In 2021 the Liberal Democrat MP Layla Moran, who chairs the all-party parliamentary group on coronavirus, started campaigning for long Covid to be recognised as an occupational disease, but this has also been fraught with controversy and difficulty.
Yet there is hope. In September, the World Health Organization (WHO) put long Covid on its agenda, urging countries to invest in the three Rs: recognition, research and rehab. An estimated 17 million people across the WHO’s European region alone had long Covid in 2020 and 2021. But its declaration that “no patient should be left alone or have to struggle to navigate through a system that is not prepared to, or not capable of, recognising this very debilitating condition” seems to have been ignored in the UK.
One promising recent development is apps that aim to help people track and manage their symptoms so they can adopt an effective pacing strategy. For as long as I’ve been ill, I’ve wished that my body had an early warning signal to stop me overdoing things. With this disease you don’t know you’ve done too much until after you’ve done it, with consequences that can last for days. What’s needed is an alarm system to stop you getting to that stage.
As 2023 approaches, we have far greater knowledge about the disease than we had: research should start to yield some results next year that may be able to inform diagnosis and targeted treatment; repurposed drugs are being trialled and non-pharmaceutical interventions are gaining traction. The results of a study published in the Lancet of English National Opera’s Breathe programme, which has treated close on 2,000 long Covid sufferers across England, lends weight to complementary treatments.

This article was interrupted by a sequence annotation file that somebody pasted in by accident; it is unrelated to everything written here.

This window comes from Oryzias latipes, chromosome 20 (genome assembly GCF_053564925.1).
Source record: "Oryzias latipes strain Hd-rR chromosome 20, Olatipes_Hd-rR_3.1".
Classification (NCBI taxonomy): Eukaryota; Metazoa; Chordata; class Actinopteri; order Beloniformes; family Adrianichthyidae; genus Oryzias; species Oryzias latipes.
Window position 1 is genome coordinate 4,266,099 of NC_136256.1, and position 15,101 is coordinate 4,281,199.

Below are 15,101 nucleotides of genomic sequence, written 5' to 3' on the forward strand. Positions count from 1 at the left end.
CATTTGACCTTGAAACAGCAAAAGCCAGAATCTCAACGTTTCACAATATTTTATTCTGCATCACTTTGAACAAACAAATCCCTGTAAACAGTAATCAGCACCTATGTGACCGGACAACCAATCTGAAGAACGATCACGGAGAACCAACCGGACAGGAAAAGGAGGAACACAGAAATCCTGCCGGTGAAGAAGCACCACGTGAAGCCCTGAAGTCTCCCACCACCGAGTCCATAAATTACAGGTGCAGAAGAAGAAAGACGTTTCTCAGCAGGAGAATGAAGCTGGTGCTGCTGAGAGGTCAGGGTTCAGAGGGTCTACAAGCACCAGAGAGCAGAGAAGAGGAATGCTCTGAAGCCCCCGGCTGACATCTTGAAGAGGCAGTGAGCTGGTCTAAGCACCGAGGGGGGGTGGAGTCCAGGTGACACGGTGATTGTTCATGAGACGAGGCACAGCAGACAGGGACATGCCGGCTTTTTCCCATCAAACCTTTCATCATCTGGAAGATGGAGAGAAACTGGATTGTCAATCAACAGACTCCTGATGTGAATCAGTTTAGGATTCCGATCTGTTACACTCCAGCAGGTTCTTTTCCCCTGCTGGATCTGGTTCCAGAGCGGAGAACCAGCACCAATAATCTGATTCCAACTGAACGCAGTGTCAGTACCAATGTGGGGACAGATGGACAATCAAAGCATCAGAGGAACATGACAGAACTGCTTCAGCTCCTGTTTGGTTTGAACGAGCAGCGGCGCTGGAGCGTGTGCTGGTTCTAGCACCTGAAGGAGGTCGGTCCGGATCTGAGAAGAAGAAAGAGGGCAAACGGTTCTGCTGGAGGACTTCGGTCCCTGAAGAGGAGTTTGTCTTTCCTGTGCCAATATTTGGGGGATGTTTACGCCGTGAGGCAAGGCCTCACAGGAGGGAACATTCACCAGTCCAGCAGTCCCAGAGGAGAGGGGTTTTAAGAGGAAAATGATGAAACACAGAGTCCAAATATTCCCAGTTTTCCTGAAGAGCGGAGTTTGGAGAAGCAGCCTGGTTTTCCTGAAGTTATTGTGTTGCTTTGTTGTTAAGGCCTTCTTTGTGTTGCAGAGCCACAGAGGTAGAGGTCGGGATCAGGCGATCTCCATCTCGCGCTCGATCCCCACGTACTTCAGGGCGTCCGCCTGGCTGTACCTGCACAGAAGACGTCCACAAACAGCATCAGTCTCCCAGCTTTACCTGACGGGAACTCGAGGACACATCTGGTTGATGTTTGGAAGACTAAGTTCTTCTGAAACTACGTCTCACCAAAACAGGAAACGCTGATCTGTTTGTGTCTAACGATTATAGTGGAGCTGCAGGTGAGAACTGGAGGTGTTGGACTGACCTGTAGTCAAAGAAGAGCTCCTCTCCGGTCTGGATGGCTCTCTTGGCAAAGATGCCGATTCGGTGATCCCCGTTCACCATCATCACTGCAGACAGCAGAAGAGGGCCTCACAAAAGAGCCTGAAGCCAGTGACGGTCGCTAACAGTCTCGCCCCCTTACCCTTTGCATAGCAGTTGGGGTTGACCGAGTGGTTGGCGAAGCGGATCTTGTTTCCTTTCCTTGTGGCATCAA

As a result of weekly breathing and singing sessions, participants found improvement in breathlessness and general wellbeing. One of my hopes was realised three weeks ago when 55 of us on the programme came together in person for the first time, and sang on the stage of the London Coliseum, some in wheelchairs, some struggling to walk, but all there with purpose. It was intensely moving for both us and the ENO Breathe team, who are threatened by funding cuts in April. The act of just getting to the Coliseum was a huge achievement for many.
However, other unproved, non-pharmacological interventions, some of them costly and controversial, such as blood cleansing (apheresis), are being targeted at long Covid sufferers on social media. When you’ve been ill for nearly three years, you will be prepared to try almost anything.
As we continue to emerge from this pandemic, long Covid remains one of the major public health problems that the government has failed to address in a timely and effective manner. Nearly three years on, the enormous scale of the problem is still not being grasped by our leaders.
When fit to work, Joanna Herman is a consultant in infectious diseases in London, and teaches at the London School of Hygiene and Tropical Medicine